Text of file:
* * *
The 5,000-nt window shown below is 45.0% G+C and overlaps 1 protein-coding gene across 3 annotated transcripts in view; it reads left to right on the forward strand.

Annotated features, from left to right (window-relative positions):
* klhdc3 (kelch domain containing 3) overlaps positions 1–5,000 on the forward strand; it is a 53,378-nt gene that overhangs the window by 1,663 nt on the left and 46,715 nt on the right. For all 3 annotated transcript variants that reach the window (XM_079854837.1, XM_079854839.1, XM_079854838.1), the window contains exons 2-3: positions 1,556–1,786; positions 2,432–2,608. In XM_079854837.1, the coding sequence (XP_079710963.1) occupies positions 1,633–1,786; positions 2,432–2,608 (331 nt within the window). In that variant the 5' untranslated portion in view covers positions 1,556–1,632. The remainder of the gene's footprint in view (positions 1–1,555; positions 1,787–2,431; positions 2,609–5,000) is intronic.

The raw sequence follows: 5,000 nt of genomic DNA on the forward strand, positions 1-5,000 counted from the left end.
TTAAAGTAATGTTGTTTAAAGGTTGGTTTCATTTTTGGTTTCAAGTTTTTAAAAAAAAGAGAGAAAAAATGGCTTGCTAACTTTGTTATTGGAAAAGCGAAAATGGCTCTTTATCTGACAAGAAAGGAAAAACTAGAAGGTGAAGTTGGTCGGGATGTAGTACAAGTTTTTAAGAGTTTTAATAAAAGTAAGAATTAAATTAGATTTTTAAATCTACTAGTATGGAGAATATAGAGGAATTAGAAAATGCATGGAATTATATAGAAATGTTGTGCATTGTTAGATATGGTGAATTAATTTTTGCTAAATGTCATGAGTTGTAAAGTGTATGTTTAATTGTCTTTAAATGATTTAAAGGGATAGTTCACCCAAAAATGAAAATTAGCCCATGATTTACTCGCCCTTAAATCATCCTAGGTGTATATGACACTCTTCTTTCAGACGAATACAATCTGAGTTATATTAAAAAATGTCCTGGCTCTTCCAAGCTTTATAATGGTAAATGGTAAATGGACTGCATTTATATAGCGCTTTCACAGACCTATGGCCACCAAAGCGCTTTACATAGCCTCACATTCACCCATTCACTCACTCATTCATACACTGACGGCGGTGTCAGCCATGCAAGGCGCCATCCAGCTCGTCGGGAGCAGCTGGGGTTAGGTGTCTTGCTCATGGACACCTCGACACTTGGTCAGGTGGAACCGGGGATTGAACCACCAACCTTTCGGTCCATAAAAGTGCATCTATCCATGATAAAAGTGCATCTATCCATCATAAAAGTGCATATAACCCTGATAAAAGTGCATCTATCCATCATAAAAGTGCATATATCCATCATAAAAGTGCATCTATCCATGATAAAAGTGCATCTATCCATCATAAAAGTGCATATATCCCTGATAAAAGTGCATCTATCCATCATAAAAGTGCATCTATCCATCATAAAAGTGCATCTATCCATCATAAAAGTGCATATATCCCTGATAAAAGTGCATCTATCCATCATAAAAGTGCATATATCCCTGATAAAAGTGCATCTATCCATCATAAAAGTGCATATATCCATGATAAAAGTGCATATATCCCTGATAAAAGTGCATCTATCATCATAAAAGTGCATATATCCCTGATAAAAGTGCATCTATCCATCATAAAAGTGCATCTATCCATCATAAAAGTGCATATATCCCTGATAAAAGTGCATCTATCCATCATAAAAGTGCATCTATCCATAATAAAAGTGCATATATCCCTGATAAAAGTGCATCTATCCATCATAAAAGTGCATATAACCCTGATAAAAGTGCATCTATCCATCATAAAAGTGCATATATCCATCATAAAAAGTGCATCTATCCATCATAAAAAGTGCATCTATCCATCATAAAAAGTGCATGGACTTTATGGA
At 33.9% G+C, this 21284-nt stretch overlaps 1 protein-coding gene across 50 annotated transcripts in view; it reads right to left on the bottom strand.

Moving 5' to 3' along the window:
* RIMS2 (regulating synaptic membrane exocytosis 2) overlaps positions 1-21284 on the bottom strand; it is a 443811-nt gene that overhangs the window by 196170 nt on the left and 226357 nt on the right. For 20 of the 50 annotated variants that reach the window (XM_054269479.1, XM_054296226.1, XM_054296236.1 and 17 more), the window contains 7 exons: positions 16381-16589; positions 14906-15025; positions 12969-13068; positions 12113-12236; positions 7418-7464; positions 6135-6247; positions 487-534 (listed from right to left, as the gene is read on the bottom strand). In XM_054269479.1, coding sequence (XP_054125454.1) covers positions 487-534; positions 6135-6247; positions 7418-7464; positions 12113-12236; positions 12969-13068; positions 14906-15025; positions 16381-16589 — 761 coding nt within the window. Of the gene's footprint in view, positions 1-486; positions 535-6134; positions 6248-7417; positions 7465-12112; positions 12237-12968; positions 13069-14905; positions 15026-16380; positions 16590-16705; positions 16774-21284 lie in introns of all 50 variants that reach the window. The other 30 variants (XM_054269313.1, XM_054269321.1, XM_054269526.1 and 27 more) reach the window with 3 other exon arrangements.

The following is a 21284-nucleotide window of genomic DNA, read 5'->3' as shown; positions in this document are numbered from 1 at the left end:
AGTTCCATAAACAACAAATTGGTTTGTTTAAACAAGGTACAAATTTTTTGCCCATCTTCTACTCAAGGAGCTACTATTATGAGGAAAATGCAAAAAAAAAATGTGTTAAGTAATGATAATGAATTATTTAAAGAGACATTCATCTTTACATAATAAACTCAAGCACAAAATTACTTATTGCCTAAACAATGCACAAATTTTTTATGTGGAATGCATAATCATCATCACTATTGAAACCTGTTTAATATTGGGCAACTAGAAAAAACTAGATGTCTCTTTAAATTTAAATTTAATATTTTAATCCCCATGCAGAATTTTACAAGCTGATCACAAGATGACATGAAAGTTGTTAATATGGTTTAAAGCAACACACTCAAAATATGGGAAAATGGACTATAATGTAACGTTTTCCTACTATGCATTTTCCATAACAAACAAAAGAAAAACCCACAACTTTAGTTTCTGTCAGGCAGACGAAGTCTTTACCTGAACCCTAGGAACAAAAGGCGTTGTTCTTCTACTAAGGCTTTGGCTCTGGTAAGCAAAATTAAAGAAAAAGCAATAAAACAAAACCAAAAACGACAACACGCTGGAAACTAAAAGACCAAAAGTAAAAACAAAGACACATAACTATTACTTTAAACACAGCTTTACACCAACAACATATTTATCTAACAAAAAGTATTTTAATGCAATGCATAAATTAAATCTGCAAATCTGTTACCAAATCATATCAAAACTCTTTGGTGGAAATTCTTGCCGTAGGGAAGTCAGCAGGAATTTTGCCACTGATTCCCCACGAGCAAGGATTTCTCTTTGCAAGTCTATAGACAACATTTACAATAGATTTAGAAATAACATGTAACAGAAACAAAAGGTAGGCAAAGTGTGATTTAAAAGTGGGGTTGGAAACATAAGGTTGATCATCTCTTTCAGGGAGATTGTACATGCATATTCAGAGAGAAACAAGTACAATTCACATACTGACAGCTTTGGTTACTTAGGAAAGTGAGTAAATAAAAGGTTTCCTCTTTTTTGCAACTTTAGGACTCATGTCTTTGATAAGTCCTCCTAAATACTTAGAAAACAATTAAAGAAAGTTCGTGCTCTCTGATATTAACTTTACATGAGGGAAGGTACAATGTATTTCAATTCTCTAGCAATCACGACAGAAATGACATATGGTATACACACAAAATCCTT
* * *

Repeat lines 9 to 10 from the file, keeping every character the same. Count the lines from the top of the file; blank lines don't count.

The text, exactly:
The following is a 21284-nucleotide window of genomic DNA, read 5'->3' as shown; positions in this document are numbered from 1 at the left end:
AGTTCCATAAACAACAAATTGGTTTGTTTAAACAAGGTACAAATTTTTTGCCCATCTTCTACTCAAGGAGCTACTATTATGAGGAAAATGCAAAAAAAAAATGTGTTAAGTAATGATAATGAATTATTTAAAGAGACATTCATCTTTACATAATAAACTCAAGCACAAAATTACTTATTGCCTAAACAATGCACAAATTTTTTATGTGGAATGCATAATCATCATCACTATTGAAACCTGTTTAATATTGGGCAACTAGAAAAAACTAGATGTCTCTTTAAATTTAAATTTAATATTTTAATCCCCATGCAGAATTTTACAAGCTGATCACAAGATGACATGAAAGTTGTTAATATGGTTTAAAGCAACACACTCAAAATATGGGAAAATGGACTATAATGTAACGTTTTCCTACTATGCATTTTCCATAACAAACAAAAGAAAAACCCACAACTTTAGTTTCTGTCAGGCAGACGAAGTCTTTACCTGAACCCTAGGAACAAAAGGCGTTGTTCTTCTACTAAGGCTTTGGCTCTGGTAAGCAAAATTAAAGAAAAAGCAATAAAACAAAACCAAAAACGACAACACGCTGGAAACTAAAAGACCAAAAGTAAAAACAAAGACACATAACTATTACTTTAAACACAGCTTTACACCAACAACATATTTATCTAACAAAAAGTATTTTAATGCAATGCATAAATTAAATCTGCAAATCTGTTACCAAATCATATCAAAACTCTTTGGTGGAAATTCTTGCCGTAGGGAAGTCAGCAGGAATTTTGCCACTGATTCCCCACGAGCAAGGATTTCTCTTTGCAAGTCTATAGACAACATTTACAATAGATTTAGAAATAACATGTAACAGAAACAAAAGGTAGGCAAAGTGTGATTTAAAAGTGGGGTTGGAAACATAAGGTTGATCATCTCTTTCAGGGAGATTGTACATGCATATTCAGAGAGAAACAAGTACAATTCACATACTGACAGCTTTGGTTACTTAGGAAAGTGAGTAAATAAAAGGTTTCCTCTTTTTTGCAACTTTAGGACTCATGTCTTTGATAAGTCCTCCTAAATACTTAGAAAACAATTAAAGAAAGTTCGTGCTCTCTGATATTAACTTTACATGAGGGAAGGTACAATGTATTTCAATTCTCTAGCAATCACGACAGAAATGACATATGGTATACACACAAAATCCTT